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Stand Up To Your Judgment (1978, Channel One)

Stand Up To Your Judgment (1978, Channel One)

Stand Up To Your Judgment (1978, Channel One)

By on - 2 comments

Flashback on a masterpiece from The Mighty Diamonds recorded in Channel One nearly 30 years ago.

Sampler

Mighty Diamonds, Stand up to your judgment 1978It’s been nearly 40 years since Donald ‘Tabby’ Shaw, Lloyd ‘Judge’ Fergusson and Fitzroy ‘Bunny’ Simpson formed The Mighty Diamonds. And nearly 30 years since the Jamaican harmony trio recorded Stand Up For Your Judgment at Channel One studio. A great occasion to look back on the band and especially on a must have album for any record library.

In 1979, the Mighty Diamonds alongside musicians such as drummer Sly Dunbar, bassist Robbie Shakespeare, Ansel Collins on keyboards, and Herman Marquis with Tommy McCook both on horns began recording at Channel One, the Hookim brothers studio - one of most influential in Jamaica. The two brothers were business men - with great hearing - native from China. They used to produce and mix several artists and bands from the 70’s to the early 80’s. Channel One was in those days ‘the place to be’ for every artist.

"Cho mi breden make we pray let the day will come and we would see the rising sun" excerpt from 'Cho me Brethen' - Mighty Diamonds - 1978

This album is a good example of Hookim productions from the late 70’s. The set from the harmony trio commences with Lloyd ‘Judge’ Ferguson’s lyrics on ‘Jah Will Work It’, a song which flows from its first notes. Then, the deep ‘There Must Be Some Place We Can Go’ reminds us that they are dedicated to humanist and peace values. And at the same time, the great association of brass, winds and percussion played by Skully, Barnabas and Sticky enhances the spiritual dimension of this song. Next comes a special song for lover tunes fans: ‘Just Another Man’ on the I’m In The Mood For Love riddim made famous by Tommy McCook’ and the band The Techniques’ under the supervision of Duke Reid.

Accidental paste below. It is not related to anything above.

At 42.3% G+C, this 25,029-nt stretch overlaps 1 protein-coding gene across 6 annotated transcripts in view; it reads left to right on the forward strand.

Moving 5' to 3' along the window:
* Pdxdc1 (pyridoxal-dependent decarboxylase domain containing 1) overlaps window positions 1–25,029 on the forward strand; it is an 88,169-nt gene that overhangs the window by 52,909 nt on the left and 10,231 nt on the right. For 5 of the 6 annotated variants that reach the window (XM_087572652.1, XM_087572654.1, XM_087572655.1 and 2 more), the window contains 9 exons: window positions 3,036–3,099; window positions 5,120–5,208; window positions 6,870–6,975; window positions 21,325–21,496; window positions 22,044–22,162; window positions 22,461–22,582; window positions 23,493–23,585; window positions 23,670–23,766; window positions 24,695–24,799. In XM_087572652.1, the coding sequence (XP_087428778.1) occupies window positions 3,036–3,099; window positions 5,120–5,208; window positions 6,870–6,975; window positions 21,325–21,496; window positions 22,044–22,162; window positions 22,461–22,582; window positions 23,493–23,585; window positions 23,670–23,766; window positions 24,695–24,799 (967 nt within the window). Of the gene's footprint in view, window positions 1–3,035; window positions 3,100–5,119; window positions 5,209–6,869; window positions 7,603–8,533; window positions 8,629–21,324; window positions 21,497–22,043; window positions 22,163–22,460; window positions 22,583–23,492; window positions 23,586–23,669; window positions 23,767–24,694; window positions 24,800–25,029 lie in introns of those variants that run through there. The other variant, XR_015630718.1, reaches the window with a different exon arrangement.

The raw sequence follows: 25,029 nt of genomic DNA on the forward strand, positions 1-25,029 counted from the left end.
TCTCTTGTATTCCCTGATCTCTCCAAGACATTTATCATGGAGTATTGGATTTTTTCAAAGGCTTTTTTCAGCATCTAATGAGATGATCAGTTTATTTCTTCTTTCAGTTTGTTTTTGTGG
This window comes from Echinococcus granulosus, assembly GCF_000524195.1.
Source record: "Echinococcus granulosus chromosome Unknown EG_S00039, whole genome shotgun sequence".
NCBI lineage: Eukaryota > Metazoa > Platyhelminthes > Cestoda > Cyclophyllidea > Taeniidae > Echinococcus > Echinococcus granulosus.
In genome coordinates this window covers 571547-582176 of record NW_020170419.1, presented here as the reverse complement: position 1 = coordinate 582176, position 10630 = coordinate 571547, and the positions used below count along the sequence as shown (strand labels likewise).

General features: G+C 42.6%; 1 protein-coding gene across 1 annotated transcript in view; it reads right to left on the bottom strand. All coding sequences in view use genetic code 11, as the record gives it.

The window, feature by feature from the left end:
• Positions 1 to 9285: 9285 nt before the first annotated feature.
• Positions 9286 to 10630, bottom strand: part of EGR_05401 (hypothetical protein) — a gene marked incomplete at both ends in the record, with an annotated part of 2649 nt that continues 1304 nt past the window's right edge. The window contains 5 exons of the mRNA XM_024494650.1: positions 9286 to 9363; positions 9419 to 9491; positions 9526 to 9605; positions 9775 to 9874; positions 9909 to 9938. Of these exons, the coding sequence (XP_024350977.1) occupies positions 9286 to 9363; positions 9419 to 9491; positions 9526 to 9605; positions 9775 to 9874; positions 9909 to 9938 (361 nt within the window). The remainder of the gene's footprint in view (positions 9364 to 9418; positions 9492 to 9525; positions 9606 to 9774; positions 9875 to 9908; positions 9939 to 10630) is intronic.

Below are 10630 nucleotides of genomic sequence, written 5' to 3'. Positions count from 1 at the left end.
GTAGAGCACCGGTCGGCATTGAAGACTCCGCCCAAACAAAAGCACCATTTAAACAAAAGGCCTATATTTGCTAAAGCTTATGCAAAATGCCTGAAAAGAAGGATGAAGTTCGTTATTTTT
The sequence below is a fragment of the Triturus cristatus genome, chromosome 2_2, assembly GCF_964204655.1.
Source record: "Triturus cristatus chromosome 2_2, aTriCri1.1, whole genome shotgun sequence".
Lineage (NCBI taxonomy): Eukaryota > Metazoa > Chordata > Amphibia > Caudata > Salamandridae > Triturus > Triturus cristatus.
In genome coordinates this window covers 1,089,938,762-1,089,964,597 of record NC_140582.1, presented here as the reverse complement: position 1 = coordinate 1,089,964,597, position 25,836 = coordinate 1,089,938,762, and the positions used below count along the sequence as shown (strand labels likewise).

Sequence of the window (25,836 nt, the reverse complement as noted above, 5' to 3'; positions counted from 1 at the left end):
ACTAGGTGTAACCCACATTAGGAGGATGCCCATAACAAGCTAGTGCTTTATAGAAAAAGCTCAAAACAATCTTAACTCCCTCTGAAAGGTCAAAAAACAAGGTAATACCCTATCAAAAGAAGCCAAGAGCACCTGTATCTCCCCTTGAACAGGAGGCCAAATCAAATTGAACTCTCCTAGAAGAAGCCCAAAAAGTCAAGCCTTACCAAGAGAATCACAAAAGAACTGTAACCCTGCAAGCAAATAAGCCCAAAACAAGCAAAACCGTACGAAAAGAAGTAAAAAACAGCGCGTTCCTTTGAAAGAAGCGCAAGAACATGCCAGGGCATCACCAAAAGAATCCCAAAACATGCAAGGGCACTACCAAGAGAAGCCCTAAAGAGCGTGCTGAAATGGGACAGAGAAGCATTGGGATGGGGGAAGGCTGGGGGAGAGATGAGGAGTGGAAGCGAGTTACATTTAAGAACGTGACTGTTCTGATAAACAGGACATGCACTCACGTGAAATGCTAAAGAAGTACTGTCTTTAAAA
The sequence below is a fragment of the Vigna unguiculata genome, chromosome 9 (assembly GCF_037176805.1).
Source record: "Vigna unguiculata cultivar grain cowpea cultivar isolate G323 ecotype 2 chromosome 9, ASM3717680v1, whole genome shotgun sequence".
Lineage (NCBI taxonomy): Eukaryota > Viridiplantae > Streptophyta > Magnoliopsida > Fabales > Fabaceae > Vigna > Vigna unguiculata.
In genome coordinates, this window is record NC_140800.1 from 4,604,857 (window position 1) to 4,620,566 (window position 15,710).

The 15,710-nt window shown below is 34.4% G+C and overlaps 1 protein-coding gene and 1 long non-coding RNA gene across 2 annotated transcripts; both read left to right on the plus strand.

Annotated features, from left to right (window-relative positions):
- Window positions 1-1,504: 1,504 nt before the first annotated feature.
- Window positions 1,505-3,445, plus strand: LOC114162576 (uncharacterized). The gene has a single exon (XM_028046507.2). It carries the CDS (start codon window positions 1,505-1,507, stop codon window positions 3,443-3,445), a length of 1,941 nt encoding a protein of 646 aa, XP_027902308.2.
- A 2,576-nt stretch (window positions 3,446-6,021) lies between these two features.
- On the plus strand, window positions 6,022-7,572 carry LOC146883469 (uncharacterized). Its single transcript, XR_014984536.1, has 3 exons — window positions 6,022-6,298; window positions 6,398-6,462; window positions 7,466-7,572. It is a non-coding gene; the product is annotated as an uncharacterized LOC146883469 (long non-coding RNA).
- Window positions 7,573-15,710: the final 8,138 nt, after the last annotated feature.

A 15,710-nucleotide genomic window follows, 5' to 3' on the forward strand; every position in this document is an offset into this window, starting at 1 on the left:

Then, we can dance to ‘Payaka’, based on the ‘Everybody Bawling’ riddim, originally played a few years before by U Roy with Tommy McCook and The Supersonics. The Revolutionaries deliver a much more modern and well swinging second version on this set. Serious things follow with ’Cho Me Brethren’ with the excellent solo keyboard line by Ansel Collins, ‘Stand Up For Your Judgment’ and ‘I Want To Know’ which definitely reinforce the militant nature of this album.

"If you don’t change your way, the penalty you must pay..." excerpt from 'Stand up for your Judgment' - Mighty Diamonds - 1978

Be warned : a wind of rebellion blows towards oppression and capitalism. The cover speaks volumes about the group’s beliefs and we can see their sense of humor of the picture… Their revolutionary minds give birth to powerful lyrics as you can see reading all quotes. ‘Stoned out of my Mind’ was an adapted version of The Chi-Lites hit from the same name (1973 – Brunswick Label). This title seems to suggest that the song might be about drugs, it is in fact not about narcotics as such. The singer is 'high' - as in a narcotic induced state of euphoria - not because of the naughty weed but on that old black magic called love.

"I wanna know and I wanna know where is the black man’s prophet? I want to know where my brother prophet there? Where does the black man future life (…) Where is Marcus Garvey..." excerpt from 'I Want to Know' - Mighty Diamonds - 1978

Stand Up For Your Judgement ends with an excellent version of ‘Country Living’ from the 1977 debut album Ice On Fire. To say that the version recorded in Jamaica is much better than the Ice On Fire version recorded at New Orleans (USA) would be putting it mildly! Tony Chin and Robbie Shakespeare carry us during the keyboard melody which uplifts until the last note in of rustic freshness. Let’s go to Zion!

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Read comments (2)


Posted by Jahgreg on 02.27.2008
Yes I...
Very good LP with a beautiful cover. I have got another issue of it. I'll post it
Bless

Posted by Xavier on 03.05.2008
Where can we see it jahgreg ?

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